The District and U.S. Geological Survey cooperatively maintain a network of water level and flow monitoring stations along the St. Johns River and its tributaries. The real-time data from these sites is used by the National Weather Service in its flood predictions, which are available on the Southeast River Forecast Center website at

Daily flood protection relies on having access to accurate water level and rainfall data, as well as weather and hurricane forecasts. Soon, the District will have another tool to help advance flood protection efforts. Using data and information about how water moves through different types of vegetation, soils, terrain and around structures, engineers are developing a new computer flood model for the Upper St. Johns River Basin. Not only do these models allow staff to analyze past events and design storm simulations, but also, by adding current water level data and weather forecasts, they can forecast water levels for specific areas up to 10 days in advance.

The simulations incorporate rainfall forecasts for every square kilometer, improving predictions of how waterways will be affected locally. These models, years in development, are currently being tested and refined for use early next year. This type of advanced forecast modeling can help District staff make decisions about how much and when to open or close water control structures. The models will also be a tool for planning flood protection activities when severe weather events are forecasted, such as back-to back storms.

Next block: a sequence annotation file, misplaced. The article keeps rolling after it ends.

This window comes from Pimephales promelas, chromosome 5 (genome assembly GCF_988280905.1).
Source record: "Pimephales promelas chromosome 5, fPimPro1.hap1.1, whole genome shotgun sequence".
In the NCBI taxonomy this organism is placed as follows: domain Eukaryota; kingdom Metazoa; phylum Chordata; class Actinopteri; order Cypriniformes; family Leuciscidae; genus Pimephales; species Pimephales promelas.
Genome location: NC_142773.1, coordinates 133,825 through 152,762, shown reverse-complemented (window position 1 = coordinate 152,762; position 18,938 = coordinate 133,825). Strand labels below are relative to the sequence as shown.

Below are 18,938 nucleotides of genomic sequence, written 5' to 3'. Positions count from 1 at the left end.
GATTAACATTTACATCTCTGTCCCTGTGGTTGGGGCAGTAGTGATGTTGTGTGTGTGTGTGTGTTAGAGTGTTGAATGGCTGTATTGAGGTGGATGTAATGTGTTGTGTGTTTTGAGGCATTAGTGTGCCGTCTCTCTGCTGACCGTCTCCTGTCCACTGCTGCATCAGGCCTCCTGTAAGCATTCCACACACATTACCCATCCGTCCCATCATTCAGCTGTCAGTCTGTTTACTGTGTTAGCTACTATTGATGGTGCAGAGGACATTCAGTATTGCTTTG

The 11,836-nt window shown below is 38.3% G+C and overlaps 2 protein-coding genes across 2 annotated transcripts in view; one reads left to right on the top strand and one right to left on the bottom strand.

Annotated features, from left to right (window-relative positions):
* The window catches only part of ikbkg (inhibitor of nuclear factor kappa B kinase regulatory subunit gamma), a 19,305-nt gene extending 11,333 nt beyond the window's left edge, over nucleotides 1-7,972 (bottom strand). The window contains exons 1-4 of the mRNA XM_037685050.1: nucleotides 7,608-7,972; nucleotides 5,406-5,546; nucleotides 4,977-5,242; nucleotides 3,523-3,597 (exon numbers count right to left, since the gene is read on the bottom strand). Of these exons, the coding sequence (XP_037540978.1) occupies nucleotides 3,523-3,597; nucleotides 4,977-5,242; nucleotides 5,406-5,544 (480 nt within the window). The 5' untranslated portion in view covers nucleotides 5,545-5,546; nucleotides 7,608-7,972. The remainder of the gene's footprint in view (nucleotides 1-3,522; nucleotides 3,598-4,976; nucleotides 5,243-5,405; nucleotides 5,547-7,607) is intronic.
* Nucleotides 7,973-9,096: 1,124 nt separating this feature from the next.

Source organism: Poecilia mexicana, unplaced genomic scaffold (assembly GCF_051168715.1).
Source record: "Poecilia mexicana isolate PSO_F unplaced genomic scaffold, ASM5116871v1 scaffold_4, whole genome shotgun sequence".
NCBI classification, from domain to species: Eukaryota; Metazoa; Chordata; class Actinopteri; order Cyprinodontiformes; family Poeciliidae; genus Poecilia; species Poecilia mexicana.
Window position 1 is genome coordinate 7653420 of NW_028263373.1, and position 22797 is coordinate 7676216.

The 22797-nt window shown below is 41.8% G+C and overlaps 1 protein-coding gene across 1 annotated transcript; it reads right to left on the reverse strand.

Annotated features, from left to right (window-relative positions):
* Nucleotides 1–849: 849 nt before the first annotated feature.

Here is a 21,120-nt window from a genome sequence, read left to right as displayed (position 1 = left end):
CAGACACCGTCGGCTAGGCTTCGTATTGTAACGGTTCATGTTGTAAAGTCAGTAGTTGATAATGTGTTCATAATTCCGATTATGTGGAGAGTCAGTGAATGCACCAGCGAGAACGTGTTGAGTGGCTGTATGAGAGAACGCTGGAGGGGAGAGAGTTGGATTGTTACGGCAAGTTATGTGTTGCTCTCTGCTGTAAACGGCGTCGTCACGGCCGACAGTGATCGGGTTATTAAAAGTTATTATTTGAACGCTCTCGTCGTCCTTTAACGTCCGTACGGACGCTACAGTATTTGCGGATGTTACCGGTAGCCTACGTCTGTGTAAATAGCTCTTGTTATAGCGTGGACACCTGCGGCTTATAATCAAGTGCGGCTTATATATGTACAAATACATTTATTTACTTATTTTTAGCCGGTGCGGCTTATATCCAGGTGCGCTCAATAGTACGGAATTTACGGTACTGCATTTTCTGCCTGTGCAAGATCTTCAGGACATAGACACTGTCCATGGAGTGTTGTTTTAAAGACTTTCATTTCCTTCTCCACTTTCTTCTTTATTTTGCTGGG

While advancements in technology help the District with flood protection, there are limits to what the District systems and lands can manage. The water control structures can reduce the amount of water flowing north from the Upper St. Johns River Basin. However, large tributaries, such as the Econlockhatchee River, can contribute more water to the middle St. Johns River than the amount flowing from the headwaters. Downriver of the upper basin project, there are no comparable water control structures and flood protection is provided by the non-structural floodplain wetlands and ever improving water elevation information and predictions.

Also consider that tides and storm surge from the ocean influence the middle and lower St. Johns River. Water levels in the northern reaches of the St. Johns can rise with little advance notice, like during 2017’s Hurricane Irma where westerly winds and high tides pushed ocean water up the river, flooding sections of Jacksonville and slowing drainage throughout the river.

Multiple agencies are responsible for flood protection and response.  City and county governments manage stormwater and drainage systems. The District and the Florida Department of Environmental Protection (DEP) issue permits to install stormwater systems; local government, developers or homeowners’ associations are responsible for maintenance. During a storm, localized heavy rains can create regional flooding. If you experience flooding, your first contact should be your local government.

Property owners play a vital role in preparing for hurricane season, which officially runs through Nov. 30. You can protect yourself and your property by:

  • Keeping debris out of storm drains and ditches.
  • Reporting clogged ditches and culverts to local governments.
  • Retrofitting buildings to make them watertight.
  • Cleaning out gutters and extending downspouts at least four feet from structures.
  • Determining who is responsible for maintaining your neighborhood’s stormwater pond(s) — it may be the homeowners’ association.
  • Obtaining flood insurance through the National Flood Insurance Program.

To learn more about flooding – from prevention efforts to response and your role in proactively protecting yourself and your property – please visit